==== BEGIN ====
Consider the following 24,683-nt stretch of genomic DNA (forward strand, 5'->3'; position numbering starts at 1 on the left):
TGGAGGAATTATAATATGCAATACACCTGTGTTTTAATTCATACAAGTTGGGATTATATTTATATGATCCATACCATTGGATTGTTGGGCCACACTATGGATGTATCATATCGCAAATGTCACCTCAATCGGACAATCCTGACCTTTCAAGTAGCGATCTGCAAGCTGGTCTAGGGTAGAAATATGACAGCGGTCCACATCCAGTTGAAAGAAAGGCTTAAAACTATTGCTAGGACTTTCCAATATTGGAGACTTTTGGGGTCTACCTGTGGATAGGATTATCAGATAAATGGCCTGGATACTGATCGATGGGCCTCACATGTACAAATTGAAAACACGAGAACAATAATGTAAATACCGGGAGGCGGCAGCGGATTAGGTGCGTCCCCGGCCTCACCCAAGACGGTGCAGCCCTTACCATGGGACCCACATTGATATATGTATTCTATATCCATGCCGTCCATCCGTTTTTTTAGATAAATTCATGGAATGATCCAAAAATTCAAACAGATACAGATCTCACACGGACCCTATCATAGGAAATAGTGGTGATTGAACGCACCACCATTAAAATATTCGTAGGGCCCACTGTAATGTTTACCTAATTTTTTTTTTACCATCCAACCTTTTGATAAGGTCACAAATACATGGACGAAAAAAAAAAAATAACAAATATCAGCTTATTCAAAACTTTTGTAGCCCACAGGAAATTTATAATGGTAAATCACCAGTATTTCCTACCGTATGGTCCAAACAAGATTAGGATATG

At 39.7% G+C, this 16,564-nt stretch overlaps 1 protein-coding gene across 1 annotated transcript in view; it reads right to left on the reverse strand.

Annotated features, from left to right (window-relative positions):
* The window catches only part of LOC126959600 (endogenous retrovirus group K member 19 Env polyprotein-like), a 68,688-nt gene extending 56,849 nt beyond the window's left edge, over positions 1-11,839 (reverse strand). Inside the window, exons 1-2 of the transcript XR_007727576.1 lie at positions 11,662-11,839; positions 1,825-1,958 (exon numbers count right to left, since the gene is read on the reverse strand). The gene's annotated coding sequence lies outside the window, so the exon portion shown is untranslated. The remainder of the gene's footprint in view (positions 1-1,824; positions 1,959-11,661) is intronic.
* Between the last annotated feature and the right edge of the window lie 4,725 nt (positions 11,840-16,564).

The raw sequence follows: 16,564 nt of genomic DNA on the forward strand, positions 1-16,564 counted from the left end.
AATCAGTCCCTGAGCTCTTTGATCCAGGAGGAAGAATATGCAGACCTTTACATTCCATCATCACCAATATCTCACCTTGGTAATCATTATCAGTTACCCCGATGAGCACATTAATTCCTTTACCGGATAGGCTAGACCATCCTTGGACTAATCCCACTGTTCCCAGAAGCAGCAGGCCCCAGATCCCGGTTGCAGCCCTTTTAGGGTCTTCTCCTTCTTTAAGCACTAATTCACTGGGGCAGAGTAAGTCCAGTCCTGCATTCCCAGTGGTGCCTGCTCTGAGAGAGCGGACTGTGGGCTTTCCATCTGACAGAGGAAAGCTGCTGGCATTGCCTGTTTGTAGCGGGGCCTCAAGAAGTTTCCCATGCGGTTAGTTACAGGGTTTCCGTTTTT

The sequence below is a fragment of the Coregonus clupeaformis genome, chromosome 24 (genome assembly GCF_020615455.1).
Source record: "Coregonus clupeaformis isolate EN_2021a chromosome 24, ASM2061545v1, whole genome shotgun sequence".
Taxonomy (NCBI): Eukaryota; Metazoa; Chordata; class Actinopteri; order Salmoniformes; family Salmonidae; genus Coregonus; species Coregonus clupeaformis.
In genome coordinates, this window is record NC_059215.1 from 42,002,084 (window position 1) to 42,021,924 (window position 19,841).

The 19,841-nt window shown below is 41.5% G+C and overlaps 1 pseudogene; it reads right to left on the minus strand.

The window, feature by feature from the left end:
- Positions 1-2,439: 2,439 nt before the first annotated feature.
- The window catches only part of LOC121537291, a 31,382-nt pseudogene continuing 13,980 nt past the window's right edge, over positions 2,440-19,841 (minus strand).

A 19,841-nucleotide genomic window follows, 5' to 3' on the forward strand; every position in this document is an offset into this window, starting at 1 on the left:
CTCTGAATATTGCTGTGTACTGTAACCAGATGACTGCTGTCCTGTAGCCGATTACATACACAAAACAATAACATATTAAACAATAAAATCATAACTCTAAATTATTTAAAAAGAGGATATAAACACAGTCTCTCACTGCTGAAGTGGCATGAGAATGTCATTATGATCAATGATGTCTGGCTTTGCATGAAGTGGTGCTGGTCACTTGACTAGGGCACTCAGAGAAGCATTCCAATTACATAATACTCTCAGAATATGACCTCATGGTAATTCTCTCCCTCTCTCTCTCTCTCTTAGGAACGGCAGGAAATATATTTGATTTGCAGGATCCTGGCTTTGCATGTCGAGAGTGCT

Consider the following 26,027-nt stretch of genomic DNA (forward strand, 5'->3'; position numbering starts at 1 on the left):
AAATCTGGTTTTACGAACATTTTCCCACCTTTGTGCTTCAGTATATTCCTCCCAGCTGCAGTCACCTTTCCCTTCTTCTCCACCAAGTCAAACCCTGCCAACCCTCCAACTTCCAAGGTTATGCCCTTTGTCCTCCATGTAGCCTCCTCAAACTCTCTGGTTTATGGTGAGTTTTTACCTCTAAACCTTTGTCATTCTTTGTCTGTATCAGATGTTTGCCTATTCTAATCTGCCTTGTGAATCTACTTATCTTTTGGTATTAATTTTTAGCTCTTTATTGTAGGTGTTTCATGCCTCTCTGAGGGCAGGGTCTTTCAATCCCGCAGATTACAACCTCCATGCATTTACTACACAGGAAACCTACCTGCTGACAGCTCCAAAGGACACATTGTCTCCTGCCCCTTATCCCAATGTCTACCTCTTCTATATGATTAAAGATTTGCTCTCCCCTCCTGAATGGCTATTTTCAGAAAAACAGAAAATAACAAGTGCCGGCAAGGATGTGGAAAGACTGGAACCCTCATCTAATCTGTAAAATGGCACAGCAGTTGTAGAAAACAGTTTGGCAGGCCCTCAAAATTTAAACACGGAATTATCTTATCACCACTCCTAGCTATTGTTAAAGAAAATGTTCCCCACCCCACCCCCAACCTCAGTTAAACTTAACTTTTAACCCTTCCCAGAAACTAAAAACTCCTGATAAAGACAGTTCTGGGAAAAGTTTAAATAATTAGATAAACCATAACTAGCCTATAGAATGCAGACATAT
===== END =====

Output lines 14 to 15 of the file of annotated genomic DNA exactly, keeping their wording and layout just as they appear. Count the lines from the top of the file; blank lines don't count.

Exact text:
The window, feature by feature from the left end:
- Positions 1-2,439: 2,439 nt before the first annotated feature.